Employers want to invest in people. They all want to unearth a hidden gem or see the best in someone who shows a lot of potential. The human factor is often ignored but it is also the reason that we aren’t hired immediately after sending over our Cv’s. Here are some important things to remember when going for your next interview.
Does this job fit
From the very beginning application process, you should be thinking about how You fit into the role. Think about what they are looking for in an applicant. Can you picture yourself in that description? Think about how your skills and personality lend themselves to the role. Do a bit of research and look at recent industry news, career pages, and think about how your personality and ambitions mirror the company culture?
Make a point to highlight this at your interview. Not only does this show you have taken the application seriously, it reflects your attitude as a person, i.e this person is forward-thinking, they are proactive and they care about more than just the pay.
Talking about interests and hobbies outside of work will helps. It gives you a chance to talk shared interests or get someone interested in you as a person. Remember we all have lives and interests outside of the workplace and this is a great opportunity to show your passion. Stick to what you know, don’t overdo it and remember to ask questions. The best interviews are ones that go off-piste, get people interested and go on longer than they were planned.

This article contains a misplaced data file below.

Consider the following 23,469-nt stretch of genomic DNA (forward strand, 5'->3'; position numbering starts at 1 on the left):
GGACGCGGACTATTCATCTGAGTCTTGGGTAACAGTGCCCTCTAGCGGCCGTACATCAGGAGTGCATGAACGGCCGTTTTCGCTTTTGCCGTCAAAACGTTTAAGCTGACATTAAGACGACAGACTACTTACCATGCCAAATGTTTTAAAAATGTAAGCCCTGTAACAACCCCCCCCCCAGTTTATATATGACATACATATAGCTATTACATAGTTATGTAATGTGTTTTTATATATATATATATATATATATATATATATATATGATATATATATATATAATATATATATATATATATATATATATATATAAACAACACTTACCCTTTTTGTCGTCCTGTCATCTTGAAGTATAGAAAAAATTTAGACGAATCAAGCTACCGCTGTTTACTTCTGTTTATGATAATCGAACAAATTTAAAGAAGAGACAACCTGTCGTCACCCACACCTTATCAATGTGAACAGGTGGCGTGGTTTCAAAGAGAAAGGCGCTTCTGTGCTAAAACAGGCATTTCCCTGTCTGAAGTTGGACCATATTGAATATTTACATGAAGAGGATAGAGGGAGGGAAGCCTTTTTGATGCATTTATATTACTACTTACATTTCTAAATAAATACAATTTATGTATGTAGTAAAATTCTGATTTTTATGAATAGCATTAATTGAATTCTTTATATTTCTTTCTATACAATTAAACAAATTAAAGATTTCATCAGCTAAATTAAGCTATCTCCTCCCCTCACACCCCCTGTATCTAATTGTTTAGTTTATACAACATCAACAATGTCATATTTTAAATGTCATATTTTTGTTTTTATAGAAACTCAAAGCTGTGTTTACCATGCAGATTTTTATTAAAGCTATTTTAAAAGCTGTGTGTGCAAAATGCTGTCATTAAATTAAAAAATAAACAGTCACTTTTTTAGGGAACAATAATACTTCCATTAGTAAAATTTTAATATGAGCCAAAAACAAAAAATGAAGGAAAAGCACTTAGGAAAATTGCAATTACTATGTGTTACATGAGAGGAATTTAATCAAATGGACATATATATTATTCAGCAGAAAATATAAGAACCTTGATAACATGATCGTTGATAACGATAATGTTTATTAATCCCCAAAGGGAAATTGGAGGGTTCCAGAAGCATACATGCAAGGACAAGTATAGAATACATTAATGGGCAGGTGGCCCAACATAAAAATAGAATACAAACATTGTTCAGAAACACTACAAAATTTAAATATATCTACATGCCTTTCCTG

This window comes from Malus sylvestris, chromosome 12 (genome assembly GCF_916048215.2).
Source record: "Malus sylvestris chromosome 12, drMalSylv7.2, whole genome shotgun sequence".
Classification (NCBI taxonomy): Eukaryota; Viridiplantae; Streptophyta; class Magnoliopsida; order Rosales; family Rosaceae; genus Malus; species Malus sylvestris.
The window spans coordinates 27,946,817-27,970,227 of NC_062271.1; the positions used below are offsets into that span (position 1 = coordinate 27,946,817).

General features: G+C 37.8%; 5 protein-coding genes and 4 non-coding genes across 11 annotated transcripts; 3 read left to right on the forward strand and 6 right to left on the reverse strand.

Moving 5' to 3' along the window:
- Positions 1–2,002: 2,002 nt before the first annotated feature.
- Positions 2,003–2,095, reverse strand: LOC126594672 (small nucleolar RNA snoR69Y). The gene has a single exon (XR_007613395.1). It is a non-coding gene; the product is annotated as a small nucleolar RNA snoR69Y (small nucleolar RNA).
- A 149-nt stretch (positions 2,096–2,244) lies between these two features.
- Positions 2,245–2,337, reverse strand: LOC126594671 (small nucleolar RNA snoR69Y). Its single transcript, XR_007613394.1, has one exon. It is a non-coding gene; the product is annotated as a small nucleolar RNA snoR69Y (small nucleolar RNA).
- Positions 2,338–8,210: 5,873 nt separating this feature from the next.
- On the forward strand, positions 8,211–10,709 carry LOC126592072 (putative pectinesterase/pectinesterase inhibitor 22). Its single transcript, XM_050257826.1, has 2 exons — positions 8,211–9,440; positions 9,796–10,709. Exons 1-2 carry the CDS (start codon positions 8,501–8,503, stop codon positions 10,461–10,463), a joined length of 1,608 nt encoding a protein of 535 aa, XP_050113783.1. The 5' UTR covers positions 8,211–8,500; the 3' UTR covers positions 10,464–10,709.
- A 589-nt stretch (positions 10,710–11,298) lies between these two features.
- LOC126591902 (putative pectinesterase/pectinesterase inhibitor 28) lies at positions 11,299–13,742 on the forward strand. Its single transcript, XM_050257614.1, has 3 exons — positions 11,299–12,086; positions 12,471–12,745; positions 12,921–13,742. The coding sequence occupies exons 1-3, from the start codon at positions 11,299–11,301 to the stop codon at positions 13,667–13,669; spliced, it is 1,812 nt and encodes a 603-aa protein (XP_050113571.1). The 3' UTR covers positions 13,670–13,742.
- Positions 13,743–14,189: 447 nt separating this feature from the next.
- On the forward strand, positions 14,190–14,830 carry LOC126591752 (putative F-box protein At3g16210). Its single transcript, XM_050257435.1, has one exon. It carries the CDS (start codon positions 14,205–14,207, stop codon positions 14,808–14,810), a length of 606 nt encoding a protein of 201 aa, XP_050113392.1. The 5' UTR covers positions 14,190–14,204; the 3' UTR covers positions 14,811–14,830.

Show you’re a team player
When you’re doing an interview, use real-life examples that highlight your interpersonal skills. This will help them work out if you can be effective as part of a team, if you are a strong communicator, if you can build and maintain strong relationships with colleagues and customers and just basically if you can get the job done. It’s one of the most important skills when working in any industry. But what interpersonal skills employers looking for? Read this:
Ask the right questions
Before you ask a question, think, can I find this information myself? Asking a venue, Where they are based or How much the pay is can sometimes end up painting you in a bad light and leave the interviewer thinking you’re only interested in one thing. It also won’t give you any more information about the business (which is what they really want to talk about). Be engaging and inquisitive, ask about any exciting plans for the business for the next 12 months, what are the training and development opportunities available. Do people like to socialise and bond as a team? The more formal questions can be asked at the end but always establish rapport before you get stuck into the nitty-gritty.
Most importantly. Remember we are all amazing and unique! Show them who you are and be proud of what makes you different.